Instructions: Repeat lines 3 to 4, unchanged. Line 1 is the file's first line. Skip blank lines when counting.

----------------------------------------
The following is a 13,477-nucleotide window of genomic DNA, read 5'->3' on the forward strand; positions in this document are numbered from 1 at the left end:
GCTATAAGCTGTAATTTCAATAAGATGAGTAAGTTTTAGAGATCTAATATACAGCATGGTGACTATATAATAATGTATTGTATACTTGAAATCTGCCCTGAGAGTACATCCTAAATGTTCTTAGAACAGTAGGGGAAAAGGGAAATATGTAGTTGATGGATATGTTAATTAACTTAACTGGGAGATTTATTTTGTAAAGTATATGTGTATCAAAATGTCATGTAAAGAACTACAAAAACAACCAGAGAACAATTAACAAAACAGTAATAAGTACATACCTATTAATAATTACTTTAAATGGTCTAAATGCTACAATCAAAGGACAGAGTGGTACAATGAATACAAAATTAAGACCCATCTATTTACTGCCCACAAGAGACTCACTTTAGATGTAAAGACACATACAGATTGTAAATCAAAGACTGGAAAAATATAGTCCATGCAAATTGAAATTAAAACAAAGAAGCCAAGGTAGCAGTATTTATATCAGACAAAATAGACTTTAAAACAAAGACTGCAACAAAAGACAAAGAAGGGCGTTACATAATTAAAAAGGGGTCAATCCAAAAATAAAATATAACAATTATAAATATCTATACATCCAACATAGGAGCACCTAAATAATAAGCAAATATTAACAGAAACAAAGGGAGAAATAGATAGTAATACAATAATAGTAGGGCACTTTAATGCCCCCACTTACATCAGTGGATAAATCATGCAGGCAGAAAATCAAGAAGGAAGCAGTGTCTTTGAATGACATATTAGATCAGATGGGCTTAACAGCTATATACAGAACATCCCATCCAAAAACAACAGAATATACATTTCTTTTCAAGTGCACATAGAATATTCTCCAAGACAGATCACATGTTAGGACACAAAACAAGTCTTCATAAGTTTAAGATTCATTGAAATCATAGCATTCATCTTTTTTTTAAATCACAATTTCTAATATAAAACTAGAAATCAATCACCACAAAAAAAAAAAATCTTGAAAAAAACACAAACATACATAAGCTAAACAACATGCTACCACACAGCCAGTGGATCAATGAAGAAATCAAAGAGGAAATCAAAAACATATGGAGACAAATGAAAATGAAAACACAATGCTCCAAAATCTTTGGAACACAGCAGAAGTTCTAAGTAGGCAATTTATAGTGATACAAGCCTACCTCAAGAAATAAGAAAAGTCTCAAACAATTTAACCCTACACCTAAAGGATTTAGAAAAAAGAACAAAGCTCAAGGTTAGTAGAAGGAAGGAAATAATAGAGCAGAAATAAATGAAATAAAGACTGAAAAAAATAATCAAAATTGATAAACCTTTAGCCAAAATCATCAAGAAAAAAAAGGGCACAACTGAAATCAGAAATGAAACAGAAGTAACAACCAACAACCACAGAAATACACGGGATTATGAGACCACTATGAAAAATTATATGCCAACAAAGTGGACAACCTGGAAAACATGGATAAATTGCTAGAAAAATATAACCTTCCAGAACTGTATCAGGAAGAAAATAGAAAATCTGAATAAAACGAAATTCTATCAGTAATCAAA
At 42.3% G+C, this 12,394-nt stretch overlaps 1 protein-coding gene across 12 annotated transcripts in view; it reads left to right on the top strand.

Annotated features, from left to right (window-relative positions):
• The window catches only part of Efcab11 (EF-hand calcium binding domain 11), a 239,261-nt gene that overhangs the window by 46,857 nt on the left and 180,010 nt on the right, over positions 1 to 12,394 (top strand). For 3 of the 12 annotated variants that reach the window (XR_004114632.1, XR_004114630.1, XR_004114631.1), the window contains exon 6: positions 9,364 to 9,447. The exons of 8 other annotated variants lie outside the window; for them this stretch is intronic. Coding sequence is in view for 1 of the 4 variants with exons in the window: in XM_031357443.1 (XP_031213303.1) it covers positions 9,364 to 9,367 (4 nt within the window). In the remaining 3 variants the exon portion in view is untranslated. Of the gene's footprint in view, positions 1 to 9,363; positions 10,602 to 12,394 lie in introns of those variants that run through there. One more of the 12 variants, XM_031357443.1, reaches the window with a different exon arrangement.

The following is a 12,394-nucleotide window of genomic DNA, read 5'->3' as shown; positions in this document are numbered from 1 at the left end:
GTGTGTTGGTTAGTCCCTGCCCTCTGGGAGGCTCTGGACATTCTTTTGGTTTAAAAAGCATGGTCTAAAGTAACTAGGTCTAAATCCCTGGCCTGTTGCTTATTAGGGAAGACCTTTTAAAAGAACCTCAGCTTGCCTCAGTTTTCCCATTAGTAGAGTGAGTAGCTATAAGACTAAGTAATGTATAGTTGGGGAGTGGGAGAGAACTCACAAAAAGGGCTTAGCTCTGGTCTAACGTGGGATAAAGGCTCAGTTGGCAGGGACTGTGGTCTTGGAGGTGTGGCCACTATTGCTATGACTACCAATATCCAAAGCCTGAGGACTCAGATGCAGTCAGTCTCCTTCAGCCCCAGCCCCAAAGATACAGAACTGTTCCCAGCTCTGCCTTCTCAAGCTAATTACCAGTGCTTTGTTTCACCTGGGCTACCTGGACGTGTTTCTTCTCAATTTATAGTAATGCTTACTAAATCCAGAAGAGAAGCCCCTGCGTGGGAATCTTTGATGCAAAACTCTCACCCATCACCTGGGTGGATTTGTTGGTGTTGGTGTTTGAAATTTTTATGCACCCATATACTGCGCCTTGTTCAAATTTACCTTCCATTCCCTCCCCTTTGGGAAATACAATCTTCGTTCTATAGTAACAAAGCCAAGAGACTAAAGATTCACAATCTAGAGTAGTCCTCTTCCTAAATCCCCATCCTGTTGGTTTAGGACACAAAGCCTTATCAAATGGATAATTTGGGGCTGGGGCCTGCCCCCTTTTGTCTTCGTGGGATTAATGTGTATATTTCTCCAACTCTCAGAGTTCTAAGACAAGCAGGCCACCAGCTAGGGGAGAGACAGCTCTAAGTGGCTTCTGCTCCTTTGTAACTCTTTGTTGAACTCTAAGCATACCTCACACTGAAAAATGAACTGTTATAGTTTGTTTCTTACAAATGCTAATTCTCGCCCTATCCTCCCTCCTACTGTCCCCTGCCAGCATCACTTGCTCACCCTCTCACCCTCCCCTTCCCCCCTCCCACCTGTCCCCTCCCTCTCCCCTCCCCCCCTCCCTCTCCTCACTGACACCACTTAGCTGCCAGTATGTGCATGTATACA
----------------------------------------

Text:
At 42.3% G+C, this 12,394-nt stretch overlaps 1 protein-coding gene across 12 annotated transcripts in view; it reads left to right on the top strand.

Annotated features, from left to right (window-relative positions):